Jack L performs 'Garter Lane' earlier today in the laneway of the same name
It was an emotional moment from Athy’s Jack L who was honoured with a plaque in his home town commemorating his local, national and international success as a musical artist.
The plaque was unveiled in the town’s Garter Lane, as part of the Made of Athy project, which seeks to commemorate the town’s links with prominent people in the music industry.
Speaking at the unveiling, which was attended by a large crowd of more than 100, Jack L said it was an honour and a privilege.
“I can’t believe you all came out here. We’re stopping the traffic in Athy.
“It’s a happy day for me and my family - a great honour.
“I was born in the hospital up the road, so I’m born and bred Athy. My grandfather Jack Keogh drove the ambulances.
He stopped momentarily and noted: “You know, it’s pretty emotional. I’m looking out at all the faces.”
“As an artist you’re open to sensibilities and things,” he joked
He thanked the committee for putting Athy on the map, and for putting all the good things about Athy.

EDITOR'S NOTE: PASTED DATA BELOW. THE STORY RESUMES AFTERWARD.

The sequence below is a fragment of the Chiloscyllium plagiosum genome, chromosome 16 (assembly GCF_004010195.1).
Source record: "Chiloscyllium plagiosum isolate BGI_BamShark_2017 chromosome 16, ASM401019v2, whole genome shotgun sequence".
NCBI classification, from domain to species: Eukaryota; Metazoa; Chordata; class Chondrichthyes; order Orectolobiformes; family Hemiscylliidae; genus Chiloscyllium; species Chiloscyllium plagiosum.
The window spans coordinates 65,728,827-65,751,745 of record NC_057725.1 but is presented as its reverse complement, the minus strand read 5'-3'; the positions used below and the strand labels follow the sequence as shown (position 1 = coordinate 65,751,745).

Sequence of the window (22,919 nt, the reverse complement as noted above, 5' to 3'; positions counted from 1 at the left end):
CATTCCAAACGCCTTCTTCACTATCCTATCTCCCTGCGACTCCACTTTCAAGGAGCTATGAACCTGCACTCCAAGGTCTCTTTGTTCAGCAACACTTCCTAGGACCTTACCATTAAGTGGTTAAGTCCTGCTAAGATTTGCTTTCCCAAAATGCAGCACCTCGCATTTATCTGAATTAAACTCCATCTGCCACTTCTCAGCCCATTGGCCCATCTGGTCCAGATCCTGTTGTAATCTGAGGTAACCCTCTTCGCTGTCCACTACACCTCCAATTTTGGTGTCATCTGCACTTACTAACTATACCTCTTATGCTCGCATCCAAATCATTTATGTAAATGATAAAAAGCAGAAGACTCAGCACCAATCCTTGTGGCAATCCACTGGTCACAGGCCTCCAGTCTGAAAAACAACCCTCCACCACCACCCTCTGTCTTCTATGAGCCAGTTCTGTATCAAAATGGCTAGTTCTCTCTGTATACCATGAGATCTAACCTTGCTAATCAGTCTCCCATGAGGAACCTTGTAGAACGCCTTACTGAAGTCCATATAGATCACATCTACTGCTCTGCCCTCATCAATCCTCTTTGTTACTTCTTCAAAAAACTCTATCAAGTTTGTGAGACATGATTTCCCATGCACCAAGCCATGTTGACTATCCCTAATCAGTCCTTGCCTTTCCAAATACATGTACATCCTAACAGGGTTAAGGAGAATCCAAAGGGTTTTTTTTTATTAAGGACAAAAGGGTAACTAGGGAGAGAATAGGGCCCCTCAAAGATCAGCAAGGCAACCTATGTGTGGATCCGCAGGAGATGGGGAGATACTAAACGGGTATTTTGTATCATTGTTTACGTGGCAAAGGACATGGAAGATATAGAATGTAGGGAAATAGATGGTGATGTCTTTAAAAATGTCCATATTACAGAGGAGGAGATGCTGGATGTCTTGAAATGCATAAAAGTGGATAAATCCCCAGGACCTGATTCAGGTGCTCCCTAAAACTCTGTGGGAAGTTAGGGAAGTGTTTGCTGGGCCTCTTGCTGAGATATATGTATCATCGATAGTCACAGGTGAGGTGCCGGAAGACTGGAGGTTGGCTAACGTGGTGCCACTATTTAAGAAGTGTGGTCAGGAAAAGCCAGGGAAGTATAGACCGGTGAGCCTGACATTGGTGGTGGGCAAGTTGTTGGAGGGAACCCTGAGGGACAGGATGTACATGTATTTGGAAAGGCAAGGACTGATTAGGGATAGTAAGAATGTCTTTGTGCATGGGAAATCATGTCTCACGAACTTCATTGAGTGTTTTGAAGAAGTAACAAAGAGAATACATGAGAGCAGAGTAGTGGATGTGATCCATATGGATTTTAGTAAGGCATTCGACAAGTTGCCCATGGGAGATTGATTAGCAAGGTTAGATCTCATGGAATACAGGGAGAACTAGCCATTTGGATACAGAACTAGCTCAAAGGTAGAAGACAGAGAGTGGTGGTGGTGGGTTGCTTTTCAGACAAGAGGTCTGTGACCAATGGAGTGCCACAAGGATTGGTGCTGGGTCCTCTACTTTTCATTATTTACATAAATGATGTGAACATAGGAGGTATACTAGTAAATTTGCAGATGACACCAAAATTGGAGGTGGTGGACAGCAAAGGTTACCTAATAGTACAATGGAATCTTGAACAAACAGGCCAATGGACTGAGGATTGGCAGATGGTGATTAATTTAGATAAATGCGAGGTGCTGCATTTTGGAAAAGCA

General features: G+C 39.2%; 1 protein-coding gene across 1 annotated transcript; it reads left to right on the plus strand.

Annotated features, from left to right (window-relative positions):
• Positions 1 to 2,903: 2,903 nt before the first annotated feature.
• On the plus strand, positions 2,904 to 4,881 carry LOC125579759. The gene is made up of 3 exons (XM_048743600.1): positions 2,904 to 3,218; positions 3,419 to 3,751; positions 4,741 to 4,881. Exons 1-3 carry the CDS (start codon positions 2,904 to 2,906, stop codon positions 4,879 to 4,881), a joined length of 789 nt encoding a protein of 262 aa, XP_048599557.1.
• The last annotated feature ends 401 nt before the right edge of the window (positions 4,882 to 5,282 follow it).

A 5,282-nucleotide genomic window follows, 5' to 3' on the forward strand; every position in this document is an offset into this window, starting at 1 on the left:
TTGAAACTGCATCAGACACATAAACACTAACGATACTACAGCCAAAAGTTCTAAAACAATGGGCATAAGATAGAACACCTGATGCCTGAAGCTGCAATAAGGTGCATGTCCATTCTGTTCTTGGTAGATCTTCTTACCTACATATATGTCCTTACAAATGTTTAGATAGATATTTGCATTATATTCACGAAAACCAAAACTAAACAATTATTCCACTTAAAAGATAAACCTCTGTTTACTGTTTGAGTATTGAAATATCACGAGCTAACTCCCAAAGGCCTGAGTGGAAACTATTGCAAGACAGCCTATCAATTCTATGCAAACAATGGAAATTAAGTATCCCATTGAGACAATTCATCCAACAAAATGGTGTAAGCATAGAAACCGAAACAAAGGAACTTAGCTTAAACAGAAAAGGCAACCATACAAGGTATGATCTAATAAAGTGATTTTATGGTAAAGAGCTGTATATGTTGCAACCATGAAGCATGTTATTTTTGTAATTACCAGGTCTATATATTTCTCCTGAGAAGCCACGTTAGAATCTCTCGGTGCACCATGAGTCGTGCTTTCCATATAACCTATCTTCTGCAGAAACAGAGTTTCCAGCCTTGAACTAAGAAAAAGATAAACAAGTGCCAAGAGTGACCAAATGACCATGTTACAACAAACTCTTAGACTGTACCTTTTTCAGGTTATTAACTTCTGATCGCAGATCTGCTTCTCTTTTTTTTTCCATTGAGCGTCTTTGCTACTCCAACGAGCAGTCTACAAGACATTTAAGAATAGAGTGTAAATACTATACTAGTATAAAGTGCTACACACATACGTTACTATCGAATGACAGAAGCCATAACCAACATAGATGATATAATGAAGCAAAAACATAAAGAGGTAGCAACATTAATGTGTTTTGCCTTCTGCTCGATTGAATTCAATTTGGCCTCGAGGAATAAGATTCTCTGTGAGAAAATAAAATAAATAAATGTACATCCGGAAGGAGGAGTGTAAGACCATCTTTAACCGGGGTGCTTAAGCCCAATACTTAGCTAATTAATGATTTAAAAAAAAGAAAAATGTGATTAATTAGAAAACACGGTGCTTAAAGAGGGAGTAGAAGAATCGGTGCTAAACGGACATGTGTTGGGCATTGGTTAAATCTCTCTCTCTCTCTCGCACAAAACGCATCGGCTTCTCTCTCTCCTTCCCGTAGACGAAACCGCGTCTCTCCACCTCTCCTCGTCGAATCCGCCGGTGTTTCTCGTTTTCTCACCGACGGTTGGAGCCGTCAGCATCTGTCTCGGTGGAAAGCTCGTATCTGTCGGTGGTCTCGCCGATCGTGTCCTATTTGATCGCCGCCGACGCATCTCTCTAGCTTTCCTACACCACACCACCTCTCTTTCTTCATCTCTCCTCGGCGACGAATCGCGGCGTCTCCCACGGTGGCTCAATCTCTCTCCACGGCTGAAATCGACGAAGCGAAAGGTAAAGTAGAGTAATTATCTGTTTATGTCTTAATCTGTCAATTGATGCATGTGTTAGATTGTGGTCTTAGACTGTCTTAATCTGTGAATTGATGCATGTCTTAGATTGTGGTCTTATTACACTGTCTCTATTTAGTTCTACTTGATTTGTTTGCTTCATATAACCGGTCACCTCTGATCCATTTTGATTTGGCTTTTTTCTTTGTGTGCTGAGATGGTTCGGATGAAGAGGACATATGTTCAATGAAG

He spoke of Garter Lane and his memories of it as a school boy, and before singing the famous song of the same name, he paid tribute to his parents, Sean and Rose and lead the crowd in a rendition of Happy Birthday for his mother.
“It’s a huge day for the Lukeman family. We’re hear today to celebrate the Jack, but we should also commemorate his father Sean and his brothers and sisters for what they have done for music is the town,” said local councillor Aoife Breslin.
“We’re very proud of Jack in Athy. He’s a native and remains a native and hasn’t lost his roots.”
“I’m one or two years older that Jack. I remember him in school up and down the streets. He always had an air about him, an air that he was going to do well.”
And she paid tribute to Iontas Ogra in Athy.
Former recipients of plaques as part of the Made of Athy project have included Johnny Marr of the Smiths, Mani of the Stone Roses and producer Bill Hughes.
It is a small project that has, as Kildre County Arts Officer Luccina Russel put it, “has really really gathered momentum. “It’s something that has turned into quite an emotional project because it meant an awful lot to people.”
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